[Continuing GSW-xposted highlights from Gamasutra's coverage of the Develop conference in Brighton, here's a fun Simon Parkin-authored piece on what the 'tres eccentrico' Denis Dyack thinks of story and gameplay nowadays - there's already lots of discussion on Gama about it.]

"Gameplay is not everything," said Silicon Knights (Eternal Darkness) founder and president Denis Dyack. "If you look at the most popular games today, they are far more narrative-focused."

"If games are to follow the trajectory of films, then the dominance of gameplay will diminish in place of an increased focus and importance on gaming’s stories and the ways in which they are told," he added.

Dyack’s controversial message was delivered during a talk at Brighton, UK's Develop Conference calling for games to be considered as "the Eighth Art." He highlighted the writings of Ricciotto Canudo, an Italian author and one of the first theorists of film who considered cinema to be the Seventh Art.

"Canudo argued that cinema incorporated the distinctive elements of both the spatial arts (architecture painting) with the temporal arts (music and dance)," he explained.

"In a similar way video games synthesize architecture, sculpture and painting with music, dancing and painting, utilizing elements of each but adding interactivity to move art on to its eighth form."

"That video games are art is quite obvious to me," he continued. "The new synthesis is interactivity and gameplay. Instead of moving pictures, that which movies brought to art, we now have interactivity as the glue that brings together all the previous artistic elements."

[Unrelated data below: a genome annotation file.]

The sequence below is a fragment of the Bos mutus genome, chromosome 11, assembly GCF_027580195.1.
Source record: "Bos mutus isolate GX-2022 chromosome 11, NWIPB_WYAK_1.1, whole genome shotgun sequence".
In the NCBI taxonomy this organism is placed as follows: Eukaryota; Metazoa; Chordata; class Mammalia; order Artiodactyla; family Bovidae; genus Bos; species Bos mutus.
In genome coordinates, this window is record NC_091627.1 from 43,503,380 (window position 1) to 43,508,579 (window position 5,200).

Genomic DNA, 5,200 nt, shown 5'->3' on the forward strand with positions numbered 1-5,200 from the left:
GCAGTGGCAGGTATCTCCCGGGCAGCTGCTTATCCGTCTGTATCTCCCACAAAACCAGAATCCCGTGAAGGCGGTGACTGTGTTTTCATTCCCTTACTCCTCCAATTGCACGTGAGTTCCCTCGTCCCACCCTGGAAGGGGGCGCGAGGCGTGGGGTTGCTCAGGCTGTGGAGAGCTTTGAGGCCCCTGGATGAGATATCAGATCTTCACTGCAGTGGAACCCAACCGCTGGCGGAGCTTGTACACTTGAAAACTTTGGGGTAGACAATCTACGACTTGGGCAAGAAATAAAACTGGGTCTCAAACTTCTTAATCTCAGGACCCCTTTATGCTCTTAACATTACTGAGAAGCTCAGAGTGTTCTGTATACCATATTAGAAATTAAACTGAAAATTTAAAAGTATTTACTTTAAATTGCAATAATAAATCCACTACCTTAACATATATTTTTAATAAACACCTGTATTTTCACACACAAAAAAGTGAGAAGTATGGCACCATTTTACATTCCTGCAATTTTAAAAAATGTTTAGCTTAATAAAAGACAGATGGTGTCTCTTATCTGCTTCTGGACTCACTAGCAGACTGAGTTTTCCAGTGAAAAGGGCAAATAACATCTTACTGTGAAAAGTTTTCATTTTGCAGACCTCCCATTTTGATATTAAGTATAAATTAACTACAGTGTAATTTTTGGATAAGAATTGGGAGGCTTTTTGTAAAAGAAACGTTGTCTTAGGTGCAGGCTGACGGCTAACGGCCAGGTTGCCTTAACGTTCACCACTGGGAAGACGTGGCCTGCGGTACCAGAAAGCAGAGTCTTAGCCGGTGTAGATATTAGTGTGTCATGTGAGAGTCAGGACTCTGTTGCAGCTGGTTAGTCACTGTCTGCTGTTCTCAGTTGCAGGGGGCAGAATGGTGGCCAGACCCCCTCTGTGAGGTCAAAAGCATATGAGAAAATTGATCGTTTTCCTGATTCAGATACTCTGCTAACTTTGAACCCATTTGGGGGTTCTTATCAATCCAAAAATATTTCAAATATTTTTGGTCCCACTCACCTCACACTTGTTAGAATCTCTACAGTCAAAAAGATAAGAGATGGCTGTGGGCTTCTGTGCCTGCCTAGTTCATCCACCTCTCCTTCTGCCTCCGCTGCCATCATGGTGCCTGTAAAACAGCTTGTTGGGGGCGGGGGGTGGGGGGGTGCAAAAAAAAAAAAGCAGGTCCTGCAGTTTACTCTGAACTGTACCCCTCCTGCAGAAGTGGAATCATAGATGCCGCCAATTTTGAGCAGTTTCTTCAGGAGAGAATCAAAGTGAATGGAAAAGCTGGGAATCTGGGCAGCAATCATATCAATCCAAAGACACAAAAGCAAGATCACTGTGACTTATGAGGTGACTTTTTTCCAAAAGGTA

Dyack drew attention to various elements of Silicon Knights’ most recent game, Too Human, to illustrate his point. He highlighted its architecture, music and poetry, and said each was as important as the next in creating a full experience for the player.

Rather than shrinking from drawing comparisons between film and video games, Dyack urged developers to pursue and embrace the connections between the media. "It’s ridiculous to claim that video games aren’t art because they speak the language of film," he said. "I would encourage us to apply filmic technique to our creations. If you can replicate these techniques extraordinarily well, the your game will resonate with people on a deep level."

"It’s an unpopular viewpoint," he said. "But I don’t believe that gameplay is the most important aspect to games. I have a theory: that engagement is greater than or equal to art plus story plus gameplay plus audio plus technology. It’s all of these things combined, and one is not more important than another."

"While I think that narrative is going to become more and more dominant, possibly superseding gameplay, narrative is not the be all and end all," he added.

"You can have 100-year-old films where narrative is very light and they are still enjoyable. However, I think we will move towards a place where games can be a success because of more than just their gameplay, because of their music, their internal architecture and so on."

When asked why we should care whether games are an art form or not, Dyack admitted that in part his argument is fueled by a desire for validation from the academic and wider critical community.